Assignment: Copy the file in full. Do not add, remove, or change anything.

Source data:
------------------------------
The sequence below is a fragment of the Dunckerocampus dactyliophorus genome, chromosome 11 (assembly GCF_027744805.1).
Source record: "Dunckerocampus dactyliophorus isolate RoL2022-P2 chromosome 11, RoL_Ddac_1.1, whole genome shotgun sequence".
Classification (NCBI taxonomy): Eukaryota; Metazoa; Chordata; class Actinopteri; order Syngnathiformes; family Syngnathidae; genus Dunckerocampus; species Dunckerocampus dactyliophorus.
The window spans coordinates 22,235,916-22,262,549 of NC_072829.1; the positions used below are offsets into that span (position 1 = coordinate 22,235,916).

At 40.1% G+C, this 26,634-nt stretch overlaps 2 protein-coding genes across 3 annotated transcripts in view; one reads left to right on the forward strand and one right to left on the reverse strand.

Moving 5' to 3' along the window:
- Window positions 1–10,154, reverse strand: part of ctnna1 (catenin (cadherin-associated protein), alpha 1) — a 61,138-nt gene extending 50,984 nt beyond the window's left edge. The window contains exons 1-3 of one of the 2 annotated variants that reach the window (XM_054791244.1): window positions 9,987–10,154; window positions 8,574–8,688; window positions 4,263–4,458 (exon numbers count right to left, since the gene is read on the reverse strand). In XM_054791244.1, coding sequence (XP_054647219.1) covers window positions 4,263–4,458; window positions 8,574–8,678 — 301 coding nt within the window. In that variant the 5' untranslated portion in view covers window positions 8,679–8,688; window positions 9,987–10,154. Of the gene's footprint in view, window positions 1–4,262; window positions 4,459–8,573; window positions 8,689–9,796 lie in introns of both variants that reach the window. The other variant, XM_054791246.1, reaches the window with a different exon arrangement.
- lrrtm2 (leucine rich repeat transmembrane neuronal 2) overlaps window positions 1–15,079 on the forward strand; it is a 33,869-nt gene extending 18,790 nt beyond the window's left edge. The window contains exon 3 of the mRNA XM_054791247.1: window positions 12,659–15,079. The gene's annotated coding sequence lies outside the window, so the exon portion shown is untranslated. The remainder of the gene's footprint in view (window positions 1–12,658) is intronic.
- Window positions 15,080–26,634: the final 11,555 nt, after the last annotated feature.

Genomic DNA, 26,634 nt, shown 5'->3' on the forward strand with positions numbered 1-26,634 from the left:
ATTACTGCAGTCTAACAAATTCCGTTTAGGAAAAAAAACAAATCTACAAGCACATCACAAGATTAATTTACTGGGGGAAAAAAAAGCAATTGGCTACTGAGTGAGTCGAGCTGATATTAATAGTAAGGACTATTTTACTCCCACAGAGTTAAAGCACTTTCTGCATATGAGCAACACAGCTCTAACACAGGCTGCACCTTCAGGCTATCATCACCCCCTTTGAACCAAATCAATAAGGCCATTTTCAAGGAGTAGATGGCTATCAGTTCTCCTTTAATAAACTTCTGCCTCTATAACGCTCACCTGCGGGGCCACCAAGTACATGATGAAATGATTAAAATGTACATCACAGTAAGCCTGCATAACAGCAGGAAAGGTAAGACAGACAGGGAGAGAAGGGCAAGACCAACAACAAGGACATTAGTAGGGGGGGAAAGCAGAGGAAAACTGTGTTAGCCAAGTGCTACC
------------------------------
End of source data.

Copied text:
The sequence below is a fragment of the Dunckerocampus dactyliophorus genome, chromosome 11 (assembly GCF_027744805.1).
Source record: "Dunckerocampus dactyliophorus isolate RoL2022-P2 chromosome 11, RoL_Ddac_1.1, whole genome shotgun sequence".
Classification (NCBI taxonomy): Eukaryota; Metazoa; Chordata; class Actinopteri; order Syngnathiformes; family Syngnathidae; genus Dunckerocampus; species Dunckerocampus dactyliophorus.
The window spans coordinates 22,235,916-22,262,549 of NC_072829.1; the positions used below are offsets into that span (position 1 = coordinate 22,235,916).

At 40.1% G+C, this 26,634-nt stretch overlaps 2 protein-coding genes across 3 annotated transcripts in view; one reads left to right on the forward strand and one right to left on the reverse strand.

Moving 5' to 3' along the window:
- Window positions 1–10,154, reverse strand: part of ctnna1 (catenin (cadherin-associated protein), alpha 1) — a 61,138-nt gene extending 50,984 nt beyond the window's left edge. The window contains exons 1-3 of one of the 2 annotated variants that reach the window (XM_054791244.1): window positions 9,987–10,154; window positions 8,574–8,688; window positions 4,263–4,458 (exon numbers count right to left, since the gene is read on the reverse strand). In XM_054791244.1, coding sequence (XP_054647219.1) covers window positions 4,263–4,458; window positions 8,574–8,678 — 301 coding nt within the window. In that variant the 5' untranslated portion in view covers window positions 8,679–8,688; window positions 9,987–10,154. Of the gene's footprint in view, window positions 1–4,262; window positions 4,459–8,573; window positions 8,689–9,796 lie in introns of both variants that reach the window. The other variant, XM_054791246.1, reaches the window with a different exon arrangement.
- lrrtm2 (leucine rich repeat transmembrane neuronal 2) overlaps window positions 1–15,079 on the forward strand; it is a 33,869-nt gene extending 18,790 nt beyond the window's left edge. The window contains exon 3 of the mRNA XM_054791247.1: window positions 12,659–15,079. The gene's annotated coding sequence lies outside the window, so the exon portion shown is untranslated. The remainder of the gene's footprint in view (window positions 1–12,658) is intronic.
- Window positions 15,080–26,634: the final 11,555 nt, after the last annotated feature.

Genomic DNA, 26,634 nt, shown 5'->3' on the forward strand with positions numbered 1-26,634 from the left:
ATTACTGCAGTCTAACAAATTCCGTTTAGGAAAAAAAACAAATCTACAAGCACATCACAAGATTAATTTACTGGGGGAAAAAAAAGCAATTGGCTACTGAGTGAGTCGAGCTGATATTAATAGTAAGGACTATTTTACTCCCACAGAGTTAAAGCACTTTCTGCATATGAGCAACACAGCTCTAACACAGGCTGCACCTTCAGGCTATCATCACCCCCTTTGAACCAAATCAATAAGGCCATTTTCAAGGAGTAGATGGCTATCAGTTCTCCTTTAATAAACTTCTGCCTCTATAACGCTCACCTGCGGGGCCACCAAGTACATGATGAAATGATTAAAATGTACATCACAGTAAGCCTGCATAACAGCAGGAAAGGTAAGACAGACAGGGAGAGAAGGGCAAGACCAACAACAAGGACATTAGTAGGGGGGGAAAGCAGAGGAAAACTGTGTTAGCCAAGTGCTACC